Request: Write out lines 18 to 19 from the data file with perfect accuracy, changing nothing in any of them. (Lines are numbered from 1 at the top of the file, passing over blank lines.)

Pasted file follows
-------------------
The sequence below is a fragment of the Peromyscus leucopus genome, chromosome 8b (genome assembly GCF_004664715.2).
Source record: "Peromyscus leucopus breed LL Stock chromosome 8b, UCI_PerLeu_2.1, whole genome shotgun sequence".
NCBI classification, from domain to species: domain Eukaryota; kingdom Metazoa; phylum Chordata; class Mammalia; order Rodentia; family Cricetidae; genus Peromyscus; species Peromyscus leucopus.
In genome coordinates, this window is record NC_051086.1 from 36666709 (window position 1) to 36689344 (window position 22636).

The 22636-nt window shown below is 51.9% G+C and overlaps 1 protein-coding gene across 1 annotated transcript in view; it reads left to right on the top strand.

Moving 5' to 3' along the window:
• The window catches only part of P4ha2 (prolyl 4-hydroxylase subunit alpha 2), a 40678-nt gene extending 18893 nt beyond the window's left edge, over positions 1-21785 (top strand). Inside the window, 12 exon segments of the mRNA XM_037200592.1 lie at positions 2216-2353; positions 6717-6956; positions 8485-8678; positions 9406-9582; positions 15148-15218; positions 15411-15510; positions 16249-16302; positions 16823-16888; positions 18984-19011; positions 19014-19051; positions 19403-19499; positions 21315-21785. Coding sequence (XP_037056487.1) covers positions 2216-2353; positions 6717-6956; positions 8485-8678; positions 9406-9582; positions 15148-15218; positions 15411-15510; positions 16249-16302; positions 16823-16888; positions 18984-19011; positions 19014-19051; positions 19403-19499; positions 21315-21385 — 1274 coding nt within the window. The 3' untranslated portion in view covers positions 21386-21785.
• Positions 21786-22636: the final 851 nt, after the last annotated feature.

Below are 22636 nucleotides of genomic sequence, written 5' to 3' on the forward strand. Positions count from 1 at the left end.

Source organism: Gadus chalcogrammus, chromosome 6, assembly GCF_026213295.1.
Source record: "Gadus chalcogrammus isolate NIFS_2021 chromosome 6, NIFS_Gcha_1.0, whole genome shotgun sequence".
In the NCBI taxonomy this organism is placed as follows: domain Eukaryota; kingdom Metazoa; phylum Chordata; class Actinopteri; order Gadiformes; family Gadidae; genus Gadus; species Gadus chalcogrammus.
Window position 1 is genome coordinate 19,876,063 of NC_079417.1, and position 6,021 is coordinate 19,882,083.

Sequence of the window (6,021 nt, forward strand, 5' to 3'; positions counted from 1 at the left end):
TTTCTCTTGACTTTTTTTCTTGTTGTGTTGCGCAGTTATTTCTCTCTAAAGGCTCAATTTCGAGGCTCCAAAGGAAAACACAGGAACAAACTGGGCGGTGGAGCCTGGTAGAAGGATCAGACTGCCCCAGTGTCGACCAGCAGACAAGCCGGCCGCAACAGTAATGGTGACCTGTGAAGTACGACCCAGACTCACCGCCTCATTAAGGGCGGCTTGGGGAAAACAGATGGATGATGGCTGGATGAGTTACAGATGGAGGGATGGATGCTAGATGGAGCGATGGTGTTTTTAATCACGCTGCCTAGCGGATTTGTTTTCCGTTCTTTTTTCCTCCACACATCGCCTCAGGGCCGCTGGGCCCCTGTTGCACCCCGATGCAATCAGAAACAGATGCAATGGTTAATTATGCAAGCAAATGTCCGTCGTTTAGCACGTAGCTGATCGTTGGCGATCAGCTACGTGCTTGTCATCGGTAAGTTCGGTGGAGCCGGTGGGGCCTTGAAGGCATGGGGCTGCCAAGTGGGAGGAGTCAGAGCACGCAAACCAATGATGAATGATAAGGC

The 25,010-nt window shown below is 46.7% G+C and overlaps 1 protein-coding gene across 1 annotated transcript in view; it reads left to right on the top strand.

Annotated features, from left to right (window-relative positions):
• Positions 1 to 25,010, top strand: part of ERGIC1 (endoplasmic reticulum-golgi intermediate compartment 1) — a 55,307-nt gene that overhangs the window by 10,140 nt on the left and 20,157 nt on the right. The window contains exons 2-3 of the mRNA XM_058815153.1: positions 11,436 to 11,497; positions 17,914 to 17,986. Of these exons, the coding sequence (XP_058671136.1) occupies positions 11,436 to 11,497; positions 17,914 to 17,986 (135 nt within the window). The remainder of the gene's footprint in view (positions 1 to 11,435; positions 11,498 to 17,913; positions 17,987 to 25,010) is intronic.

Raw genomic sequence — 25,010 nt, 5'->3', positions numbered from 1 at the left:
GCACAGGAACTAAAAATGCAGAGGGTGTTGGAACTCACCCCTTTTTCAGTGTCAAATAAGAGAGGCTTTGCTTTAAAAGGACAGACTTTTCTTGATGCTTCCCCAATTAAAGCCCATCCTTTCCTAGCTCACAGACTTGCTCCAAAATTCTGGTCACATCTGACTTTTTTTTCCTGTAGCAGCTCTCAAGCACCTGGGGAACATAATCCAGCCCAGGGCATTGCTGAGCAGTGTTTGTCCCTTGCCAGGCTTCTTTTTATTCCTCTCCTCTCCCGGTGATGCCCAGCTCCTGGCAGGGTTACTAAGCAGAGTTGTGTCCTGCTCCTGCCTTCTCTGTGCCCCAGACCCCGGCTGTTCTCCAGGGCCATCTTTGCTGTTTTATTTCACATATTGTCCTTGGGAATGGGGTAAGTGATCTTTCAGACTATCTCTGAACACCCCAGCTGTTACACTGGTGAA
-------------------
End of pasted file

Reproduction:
• Positions 1 to 25,010, top strand: part of ERGIC1 (endoplasmic reticulum-golgi intermediate compartment 1) — a 55,307-nt gene that overhangs the window by 10,140 nt on the left and 20,157 nt on the right. The window contains exons 2-3 of the mRNA XM_058815153.1: positions 11,436 to 11,497; positions 17,914 to 17,986. Of these exons, the coding sequence (XP_058671136.1) occupies positions 11,436 to 11,497; positions 17,914 to 17,986 (135 nt within the window). The remainder of the gene's footprint in view (positions 1 to 11,435; positions 11,498 to 17,913; positions 17,987 to 25,010) is intronic.

Raw genomic sequence — 25,010 nt, 5'->3', positions numbered from 1 at the left: